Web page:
Scrolling through the channels to see what might be worth viewing, I came across an international cooking channel. Interesting, I thought: Two Fat Ladies. “Hmm,” thinking aloud, “It’s British made, had no problem with British shows before.”

I watched the show, I entertained myself until one of the two fat ladies said that she was going to cook a “traditional Southern dish”. Perking up, I waited to refill my glass of wine so as not to miss anything. What were they going to make?

In her upper-crust Brit accent, Jennifer stated, “A wonderful Southern dish, Hoppin’ John”

I sat back, full of anticipation, to see how the Brits would handle this dish which in its infancy, was a main dish.

First, she fried the bacon.  Some of you might think bacon would have been used.  Working people might have a bit of salt bacon in the larder—pantry for you Americans. But I noticed the one ingredient that gives this dish its wonderful flavor was missing. A smoked ham hock, yes, you read that right, a smoked ham hock.

Tilly: The bacon was probably a speedy substitute for the ham hock. Maybe if it was thickly sliced and diced, it might not offend you so much? A ham hock is better, I agree, and what I would use for a fuller flavour.

She got one thing right. She soaked the black-eyed peas overnight. It’s really easy. Put the peas in a deep bowl, cover them with water, then place the bowl into the icebox or on a cool shelf.

Tilly: You can cut the preparation time by boiling the black-eyed peas for 10-15 minutes, draining, cooling and rinsing the peas and then carrying on with the process.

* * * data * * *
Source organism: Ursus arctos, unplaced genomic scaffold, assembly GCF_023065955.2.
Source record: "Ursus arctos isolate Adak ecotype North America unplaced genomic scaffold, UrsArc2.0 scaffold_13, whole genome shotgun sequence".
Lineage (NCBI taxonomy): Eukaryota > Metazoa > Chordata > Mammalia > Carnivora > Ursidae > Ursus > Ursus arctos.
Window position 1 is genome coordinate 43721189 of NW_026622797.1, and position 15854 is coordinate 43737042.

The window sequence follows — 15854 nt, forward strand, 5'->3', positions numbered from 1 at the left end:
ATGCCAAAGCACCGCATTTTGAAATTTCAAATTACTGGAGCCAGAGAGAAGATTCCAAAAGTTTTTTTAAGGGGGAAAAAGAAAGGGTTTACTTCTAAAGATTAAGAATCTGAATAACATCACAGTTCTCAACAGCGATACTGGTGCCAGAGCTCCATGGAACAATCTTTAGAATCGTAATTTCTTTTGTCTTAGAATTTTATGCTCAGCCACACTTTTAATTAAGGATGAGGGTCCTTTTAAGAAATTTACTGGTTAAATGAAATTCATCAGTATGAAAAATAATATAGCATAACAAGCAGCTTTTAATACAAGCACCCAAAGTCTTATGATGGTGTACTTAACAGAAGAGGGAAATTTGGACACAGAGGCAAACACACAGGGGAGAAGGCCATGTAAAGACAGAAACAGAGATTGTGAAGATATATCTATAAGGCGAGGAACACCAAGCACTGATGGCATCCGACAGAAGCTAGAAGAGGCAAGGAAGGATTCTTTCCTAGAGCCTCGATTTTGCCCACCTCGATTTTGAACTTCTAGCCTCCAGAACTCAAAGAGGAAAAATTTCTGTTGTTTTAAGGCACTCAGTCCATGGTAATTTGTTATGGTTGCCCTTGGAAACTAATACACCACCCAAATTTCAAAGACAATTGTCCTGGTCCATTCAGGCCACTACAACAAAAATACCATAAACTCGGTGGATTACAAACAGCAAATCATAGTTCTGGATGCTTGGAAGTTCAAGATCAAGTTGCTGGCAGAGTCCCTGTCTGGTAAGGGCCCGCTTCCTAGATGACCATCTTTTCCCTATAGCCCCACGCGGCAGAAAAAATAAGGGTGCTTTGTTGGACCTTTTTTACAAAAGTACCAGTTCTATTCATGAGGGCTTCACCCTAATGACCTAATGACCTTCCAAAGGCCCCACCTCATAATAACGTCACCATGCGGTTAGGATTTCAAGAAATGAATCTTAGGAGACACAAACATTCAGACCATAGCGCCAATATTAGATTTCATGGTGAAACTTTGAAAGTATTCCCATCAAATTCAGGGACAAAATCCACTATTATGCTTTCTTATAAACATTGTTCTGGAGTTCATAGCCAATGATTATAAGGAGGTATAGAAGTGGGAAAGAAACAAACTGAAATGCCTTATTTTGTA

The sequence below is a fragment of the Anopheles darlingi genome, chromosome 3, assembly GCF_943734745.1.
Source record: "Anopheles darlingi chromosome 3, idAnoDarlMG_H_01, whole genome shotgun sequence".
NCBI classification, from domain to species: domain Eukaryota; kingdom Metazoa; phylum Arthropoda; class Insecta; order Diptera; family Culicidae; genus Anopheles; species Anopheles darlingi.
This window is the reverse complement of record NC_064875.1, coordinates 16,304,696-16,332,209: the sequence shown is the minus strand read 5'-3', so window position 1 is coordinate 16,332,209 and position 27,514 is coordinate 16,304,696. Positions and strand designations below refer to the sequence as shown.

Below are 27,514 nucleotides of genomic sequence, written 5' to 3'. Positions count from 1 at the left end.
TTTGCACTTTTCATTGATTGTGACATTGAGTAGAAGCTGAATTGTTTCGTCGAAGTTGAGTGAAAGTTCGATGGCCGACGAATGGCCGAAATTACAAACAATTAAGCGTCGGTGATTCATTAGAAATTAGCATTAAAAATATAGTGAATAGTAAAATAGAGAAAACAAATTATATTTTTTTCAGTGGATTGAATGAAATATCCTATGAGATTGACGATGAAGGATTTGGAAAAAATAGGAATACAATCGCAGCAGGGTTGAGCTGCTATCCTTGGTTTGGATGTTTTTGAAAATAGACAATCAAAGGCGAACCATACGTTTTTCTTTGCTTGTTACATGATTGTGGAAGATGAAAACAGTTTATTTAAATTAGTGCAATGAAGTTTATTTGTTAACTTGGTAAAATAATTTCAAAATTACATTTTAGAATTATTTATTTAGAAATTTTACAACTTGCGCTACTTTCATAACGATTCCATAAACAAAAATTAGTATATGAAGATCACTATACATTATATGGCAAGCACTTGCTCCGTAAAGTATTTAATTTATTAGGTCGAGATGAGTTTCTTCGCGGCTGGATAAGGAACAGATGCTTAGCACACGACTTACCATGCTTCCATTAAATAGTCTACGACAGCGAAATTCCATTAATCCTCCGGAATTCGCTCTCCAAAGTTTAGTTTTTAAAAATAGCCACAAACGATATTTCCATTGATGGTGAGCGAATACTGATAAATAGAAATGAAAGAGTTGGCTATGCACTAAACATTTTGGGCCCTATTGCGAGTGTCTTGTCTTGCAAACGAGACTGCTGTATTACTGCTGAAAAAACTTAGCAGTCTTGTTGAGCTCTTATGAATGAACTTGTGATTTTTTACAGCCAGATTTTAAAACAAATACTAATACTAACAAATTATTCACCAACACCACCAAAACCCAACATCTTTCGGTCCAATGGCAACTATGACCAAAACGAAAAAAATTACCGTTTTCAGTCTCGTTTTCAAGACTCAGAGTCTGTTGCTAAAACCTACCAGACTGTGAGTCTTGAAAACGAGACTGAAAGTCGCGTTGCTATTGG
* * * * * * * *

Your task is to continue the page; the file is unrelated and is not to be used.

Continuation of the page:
The next day, or in this case after the commercial break, she took out the peas and began mixing. First in the pot were the peas, water to cover, and chopped onion, which she had smothered in the bacon grease. So far, she treated the peas well.

Tilly: I trust she rinsed the peas before she mixed in the chopped onion, bacon fat and covered with water. Cooking the onion in the bacon fat will add some of the flavour lost by not using the hock.

After cooking the rice separately, which many families do? She made a few errors along the way, but not bad for someone, not Southern-born. But as soon as I turned my back, she struck. It was a knife in my heart, and she hit me hard.

Tilly: what a waste of time and effort. Add the rice 15-20 minutes before the cooking time is up, depending on the type of rice.

Mixing the ingredients, she grabbed a bunch of cilantro, chopped it up, then mixed it in the Hoppin’ John.

Tilly: Yum. Love the stuff – fabulous chelating agent, too. Probably added for colour.

Catching my breath and taking a swig, and still able to hear her while she presented the dish: “This, ladies and gentlemen, is HOPPIN’ JOHN, a traditional dish from the South.”

With me standing in my family room, shouting “NO.”

Tilly: Hah! Should’ve said it was her take on the dish!